In the spring of 2019, my dear friend and colleague Reb Tsemach Glenn took me to the Lower East Side of Manhattan and introduced me to the Gaon ha Rav Dovid Feinstein zt”l. If you have read my book, From Central Park to Sinai: How I Found My Jewish Soul, you will know that I was raised on the Upper East Side, which was a different universe from the Lower East Side!
The Upper East Side was the province of assimilated Jews who distanced themselves as much as possible from their Torah-observant brethren and their roots in an effort to assimilate into American culture, which was all about materialism and the technological “paradise” which it was attempting to build.
These Jews looked down on their religious brethren in order to rationalize their own rebellion from the ways of our Fathers. The classic example of this is the New York Times, the newspaper founded by assimilated German Jews, which is infamous for its bias against observant Jews and the State of Israel.
Thank G-d, I never felt comfortable in this milieu, although I did not want to identify as a Jew. I tried one path after another until finally – at the age of 31 – I discovered that there is no true way of life in this world except the Torah way!
Thank you, Hashem, for rescuing me!
There is an old yeshiva on the Lower East Side called Mesivta Tiferes Yerushalayim, fondly known as “MTJ.” It is there that Rabbi Moshe Feinstein zt”l, the great leader of American Jewry, presided for decades, and it is there that his son, Rabbi Dovid Feinstein presided in his place until a few weeks ago, when he left this world. His father’s desk still sits in the Bais Midrash, untouched since his passing.
I had never been inside MTJ until Tsemach Glenn took me there. The sanctity of the place seeps out of the old woodwork. Here there is nothing but Torah and chessed, the pervasive feeling of spiritual comfort that surrounds places which are bastions of Torah. It is like inhaling the ketores, the incense, in the Holy Temple; the blessing is in the air and it fills your soul.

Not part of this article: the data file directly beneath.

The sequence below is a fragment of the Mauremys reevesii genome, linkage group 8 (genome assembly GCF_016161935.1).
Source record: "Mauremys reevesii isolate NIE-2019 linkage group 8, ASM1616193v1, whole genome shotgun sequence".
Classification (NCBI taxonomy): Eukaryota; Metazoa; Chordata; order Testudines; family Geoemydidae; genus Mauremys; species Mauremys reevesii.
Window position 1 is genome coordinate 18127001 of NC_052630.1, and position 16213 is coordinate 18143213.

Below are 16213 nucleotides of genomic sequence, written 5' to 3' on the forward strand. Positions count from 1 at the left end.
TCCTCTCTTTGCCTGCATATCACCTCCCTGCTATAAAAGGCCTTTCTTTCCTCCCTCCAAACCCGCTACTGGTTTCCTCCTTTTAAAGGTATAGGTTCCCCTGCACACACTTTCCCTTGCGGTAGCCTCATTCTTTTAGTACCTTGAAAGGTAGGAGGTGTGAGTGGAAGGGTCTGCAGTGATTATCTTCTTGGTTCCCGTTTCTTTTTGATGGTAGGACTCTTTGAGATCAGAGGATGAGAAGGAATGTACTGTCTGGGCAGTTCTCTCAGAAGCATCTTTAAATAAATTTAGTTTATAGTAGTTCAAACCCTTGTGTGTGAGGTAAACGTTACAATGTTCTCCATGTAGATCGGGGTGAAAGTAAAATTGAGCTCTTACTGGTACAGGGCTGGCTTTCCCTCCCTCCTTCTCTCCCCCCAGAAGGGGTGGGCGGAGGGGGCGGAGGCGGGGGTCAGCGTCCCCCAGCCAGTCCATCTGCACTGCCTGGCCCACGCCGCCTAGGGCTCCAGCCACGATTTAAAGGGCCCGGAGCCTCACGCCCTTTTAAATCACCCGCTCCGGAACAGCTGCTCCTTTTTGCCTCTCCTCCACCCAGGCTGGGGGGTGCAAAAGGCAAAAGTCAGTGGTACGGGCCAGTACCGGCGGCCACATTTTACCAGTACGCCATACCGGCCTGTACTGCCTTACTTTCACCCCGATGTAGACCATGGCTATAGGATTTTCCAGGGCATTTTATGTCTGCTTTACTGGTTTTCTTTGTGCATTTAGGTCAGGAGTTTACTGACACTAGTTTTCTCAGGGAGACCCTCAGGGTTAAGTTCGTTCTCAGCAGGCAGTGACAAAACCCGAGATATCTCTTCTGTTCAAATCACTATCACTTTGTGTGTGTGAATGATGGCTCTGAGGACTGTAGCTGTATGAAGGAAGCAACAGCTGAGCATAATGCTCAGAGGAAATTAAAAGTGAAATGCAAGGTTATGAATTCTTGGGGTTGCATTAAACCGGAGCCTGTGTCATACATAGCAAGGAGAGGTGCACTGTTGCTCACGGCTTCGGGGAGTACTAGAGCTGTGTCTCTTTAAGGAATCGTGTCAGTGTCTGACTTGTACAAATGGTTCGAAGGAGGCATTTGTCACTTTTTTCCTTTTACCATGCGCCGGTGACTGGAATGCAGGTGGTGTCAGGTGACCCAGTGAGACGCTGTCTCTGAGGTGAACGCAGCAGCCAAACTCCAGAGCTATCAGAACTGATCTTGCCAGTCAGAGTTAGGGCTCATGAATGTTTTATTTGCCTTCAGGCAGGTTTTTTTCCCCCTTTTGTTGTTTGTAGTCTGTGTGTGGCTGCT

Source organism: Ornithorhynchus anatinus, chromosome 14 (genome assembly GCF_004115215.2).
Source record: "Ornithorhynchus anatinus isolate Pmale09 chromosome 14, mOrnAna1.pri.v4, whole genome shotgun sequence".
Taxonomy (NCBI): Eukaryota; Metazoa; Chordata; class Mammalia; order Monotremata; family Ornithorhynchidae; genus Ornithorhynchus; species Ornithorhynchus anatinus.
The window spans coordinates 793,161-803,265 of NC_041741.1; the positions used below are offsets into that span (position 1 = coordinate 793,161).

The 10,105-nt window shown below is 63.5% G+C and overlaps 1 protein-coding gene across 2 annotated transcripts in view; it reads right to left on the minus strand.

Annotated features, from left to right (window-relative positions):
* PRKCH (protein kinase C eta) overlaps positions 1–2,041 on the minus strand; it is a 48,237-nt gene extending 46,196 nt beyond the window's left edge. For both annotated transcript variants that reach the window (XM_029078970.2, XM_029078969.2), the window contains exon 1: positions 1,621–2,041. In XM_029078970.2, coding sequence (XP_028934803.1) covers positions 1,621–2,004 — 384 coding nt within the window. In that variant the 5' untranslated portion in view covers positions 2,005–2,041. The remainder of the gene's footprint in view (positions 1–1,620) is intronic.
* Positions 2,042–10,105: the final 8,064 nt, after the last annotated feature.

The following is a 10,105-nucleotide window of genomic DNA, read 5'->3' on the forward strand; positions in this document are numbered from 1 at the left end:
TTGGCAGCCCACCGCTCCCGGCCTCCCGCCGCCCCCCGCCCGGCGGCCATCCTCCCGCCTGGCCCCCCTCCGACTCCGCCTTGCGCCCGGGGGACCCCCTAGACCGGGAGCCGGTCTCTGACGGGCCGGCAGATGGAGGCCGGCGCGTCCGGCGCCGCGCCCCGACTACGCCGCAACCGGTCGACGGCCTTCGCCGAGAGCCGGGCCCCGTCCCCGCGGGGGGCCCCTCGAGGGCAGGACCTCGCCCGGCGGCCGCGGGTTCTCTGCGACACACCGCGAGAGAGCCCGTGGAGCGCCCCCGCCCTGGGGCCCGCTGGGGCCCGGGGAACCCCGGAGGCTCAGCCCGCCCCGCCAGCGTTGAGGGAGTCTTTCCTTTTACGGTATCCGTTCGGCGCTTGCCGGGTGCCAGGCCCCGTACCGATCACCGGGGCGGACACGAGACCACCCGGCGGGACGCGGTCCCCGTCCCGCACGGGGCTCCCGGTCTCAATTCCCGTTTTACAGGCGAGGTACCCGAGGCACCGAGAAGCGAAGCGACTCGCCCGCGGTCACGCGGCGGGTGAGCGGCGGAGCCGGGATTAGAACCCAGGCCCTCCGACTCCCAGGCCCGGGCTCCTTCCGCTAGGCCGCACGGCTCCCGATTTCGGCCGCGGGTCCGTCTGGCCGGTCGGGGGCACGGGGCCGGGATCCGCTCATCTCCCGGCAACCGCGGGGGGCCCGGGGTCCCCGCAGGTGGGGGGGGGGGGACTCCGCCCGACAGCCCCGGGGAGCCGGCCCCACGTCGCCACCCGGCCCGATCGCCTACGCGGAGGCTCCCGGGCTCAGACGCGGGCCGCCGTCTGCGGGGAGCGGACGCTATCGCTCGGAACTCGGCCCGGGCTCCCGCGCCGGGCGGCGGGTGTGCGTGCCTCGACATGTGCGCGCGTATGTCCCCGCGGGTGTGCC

Tsemach and I had come to try to obtain a haskama, a letter of rabbinical approbation, from Rabbi Feinstein for my forthcoming book, Hold On: Surviving the Days Before Moshiach. I had never met Rabbi Feinstein before that. He was a warm person with a huge smile, straight as an arrow. It seemed that He himself was awed by the Torah which surrounded him. He seemed to exemplify the words of our Morning Prayer, “What are we … What is our righteousness … What can we say before You, Hashem? … Are not … the wise as if devoid of wisdom?”
Do you know what awed me about Rabbi Feinstein?
He refused to give my book a haskama!
Think about it: he had nothing against the book, but, in his honesty, he said, “I don’t know you and I don’t know the book! How can I endorse something I don’t know?” Yes, he could have offered to read the book or skimmed it quickly, but he had no time to read it carefully, because the weight of the world was on his shoulders.
So he said “no.”
My friends, this is called “yashrus … straightness.” It is what we need in this world: honesty, humility. This also means honesty in self appraisal, willingness to see our own faults and virtues in an effort to live a pure life in front of Hashem.
Rabbi Dovid Feinstein was from the old generation, the generation that is leaving us quickly, like leaves dropping off the trees in the autumn wind. We are bereft, my friends, because there is no one to replace such exalted souls.
In this week’s Parsha, we meet Yaakov Avinu, the Father of the Twelve Tribes and the crown of the Patriarchs. Yaakov Avinu was destined to die in Mitzraim, Biblical Egypt, as the archetypal Golus (Exile) was about to begin. At the end of the Egyptian Exile, just before Moshe Rabbeinu led his people out, the world of our fathers was bleak and bitter. They were being tortured and there was no one left from the old generation to save them. The Twelve Tribes, the Fathers of Am Yisroel, were all gone. As the Torah tells us, “Yosef died, and all his brothers, and that entire generation ….” (Shemos 1:6)
My friends, the entire generation of the Great European Rabbis is leaving us. They are almost all gone, and we are bereft. We are alone and we are suffering.
“The children of Israel groaned … and they cried out….” (ibid 2:23)
What are we going to do? To whom will we turn?
My friends, we are close to the bottom. And they were also close to the bottom in Ancient Egypt. This is when our ancestors called out to Hashem. “Their outcry … went up to G-d. G-d heard their moaning and G-d remembered His covenant with Abraham, with Yitzchak and with Yaakov!” (ibid 2:24)
May He hear our cries and send our Righteous Redeemer soon in our days!